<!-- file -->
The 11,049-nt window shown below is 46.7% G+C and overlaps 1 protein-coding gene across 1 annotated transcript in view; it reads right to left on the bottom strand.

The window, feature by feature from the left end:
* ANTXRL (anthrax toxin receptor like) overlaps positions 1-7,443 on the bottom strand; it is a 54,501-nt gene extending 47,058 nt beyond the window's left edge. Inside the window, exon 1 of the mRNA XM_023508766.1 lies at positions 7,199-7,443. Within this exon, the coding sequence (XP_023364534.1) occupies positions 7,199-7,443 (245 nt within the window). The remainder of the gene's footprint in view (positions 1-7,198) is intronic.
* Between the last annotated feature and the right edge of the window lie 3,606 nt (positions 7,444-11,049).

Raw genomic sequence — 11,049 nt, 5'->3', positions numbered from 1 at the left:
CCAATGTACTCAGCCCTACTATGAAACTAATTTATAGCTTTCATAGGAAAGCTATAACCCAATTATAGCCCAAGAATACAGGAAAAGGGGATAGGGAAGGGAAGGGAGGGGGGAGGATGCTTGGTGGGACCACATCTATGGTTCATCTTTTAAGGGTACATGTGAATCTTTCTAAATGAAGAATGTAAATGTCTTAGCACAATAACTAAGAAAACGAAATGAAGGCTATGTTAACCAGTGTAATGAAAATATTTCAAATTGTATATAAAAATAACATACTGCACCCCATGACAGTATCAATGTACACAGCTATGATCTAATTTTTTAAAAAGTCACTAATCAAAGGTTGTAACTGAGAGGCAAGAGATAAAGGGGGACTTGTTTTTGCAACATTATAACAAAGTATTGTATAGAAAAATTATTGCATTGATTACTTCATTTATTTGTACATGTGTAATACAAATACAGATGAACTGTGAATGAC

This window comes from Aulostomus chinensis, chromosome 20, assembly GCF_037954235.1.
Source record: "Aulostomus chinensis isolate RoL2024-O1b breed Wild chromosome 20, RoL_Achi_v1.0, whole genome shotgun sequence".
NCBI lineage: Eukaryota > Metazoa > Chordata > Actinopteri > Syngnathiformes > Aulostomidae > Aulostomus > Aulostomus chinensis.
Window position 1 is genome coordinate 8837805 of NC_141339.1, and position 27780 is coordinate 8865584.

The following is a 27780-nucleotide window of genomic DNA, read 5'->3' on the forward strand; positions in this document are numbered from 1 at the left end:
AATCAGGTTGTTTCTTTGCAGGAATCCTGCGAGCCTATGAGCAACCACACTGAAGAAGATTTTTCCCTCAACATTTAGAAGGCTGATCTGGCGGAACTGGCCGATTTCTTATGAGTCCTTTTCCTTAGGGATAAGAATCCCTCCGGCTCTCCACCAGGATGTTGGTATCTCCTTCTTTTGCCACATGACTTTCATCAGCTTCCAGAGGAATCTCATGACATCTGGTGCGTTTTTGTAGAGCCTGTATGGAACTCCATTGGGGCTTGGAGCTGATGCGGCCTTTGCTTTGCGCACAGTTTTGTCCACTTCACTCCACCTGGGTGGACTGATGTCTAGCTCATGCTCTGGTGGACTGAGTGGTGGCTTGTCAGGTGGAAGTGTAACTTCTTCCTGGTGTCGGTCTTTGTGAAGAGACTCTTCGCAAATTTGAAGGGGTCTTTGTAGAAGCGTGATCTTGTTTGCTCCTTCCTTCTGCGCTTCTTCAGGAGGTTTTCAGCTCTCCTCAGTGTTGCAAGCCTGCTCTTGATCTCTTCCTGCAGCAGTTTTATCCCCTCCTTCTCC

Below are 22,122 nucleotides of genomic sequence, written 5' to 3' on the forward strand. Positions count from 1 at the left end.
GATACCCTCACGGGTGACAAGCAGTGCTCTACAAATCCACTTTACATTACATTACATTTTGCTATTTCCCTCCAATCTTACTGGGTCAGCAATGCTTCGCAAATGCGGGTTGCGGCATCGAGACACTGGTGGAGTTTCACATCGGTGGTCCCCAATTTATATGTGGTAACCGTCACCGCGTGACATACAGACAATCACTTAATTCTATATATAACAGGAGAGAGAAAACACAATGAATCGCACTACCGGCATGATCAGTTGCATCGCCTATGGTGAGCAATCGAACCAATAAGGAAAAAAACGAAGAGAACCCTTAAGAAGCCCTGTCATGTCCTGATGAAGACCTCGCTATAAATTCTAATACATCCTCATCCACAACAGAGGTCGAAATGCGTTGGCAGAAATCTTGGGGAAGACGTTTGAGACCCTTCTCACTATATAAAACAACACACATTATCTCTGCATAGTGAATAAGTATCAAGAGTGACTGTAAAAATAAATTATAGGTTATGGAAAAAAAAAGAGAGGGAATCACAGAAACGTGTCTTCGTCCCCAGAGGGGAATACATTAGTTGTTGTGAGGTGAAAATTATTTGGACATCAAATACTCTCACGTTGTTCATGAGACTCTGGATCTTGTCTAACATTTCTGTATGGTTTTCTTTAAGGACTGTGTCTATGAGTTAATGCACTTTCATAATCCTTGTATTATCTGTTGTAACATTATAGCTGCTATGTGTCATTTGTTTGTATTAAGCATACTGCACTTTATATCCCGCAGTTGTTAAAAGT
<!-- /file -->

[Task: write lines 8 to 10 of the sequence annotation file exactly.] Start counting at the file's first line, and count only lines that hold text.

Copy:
Source record: "Aulostomus chinensis isolate RoL2024-O1b breed Wild chromosome 20, RoL_Achi_v1.0, whole genome shotgun sequence".
NCBI lineage: Eukaryota > Metazoa > Chordata > Actinopteri > Syngnathiformes > Aulostomidae > Aulostomus > Aulostomus chinensis.
Window position 1 is genome coordinate 8837805 of NC_141339.1, and position 27780 is coordinate 8865584.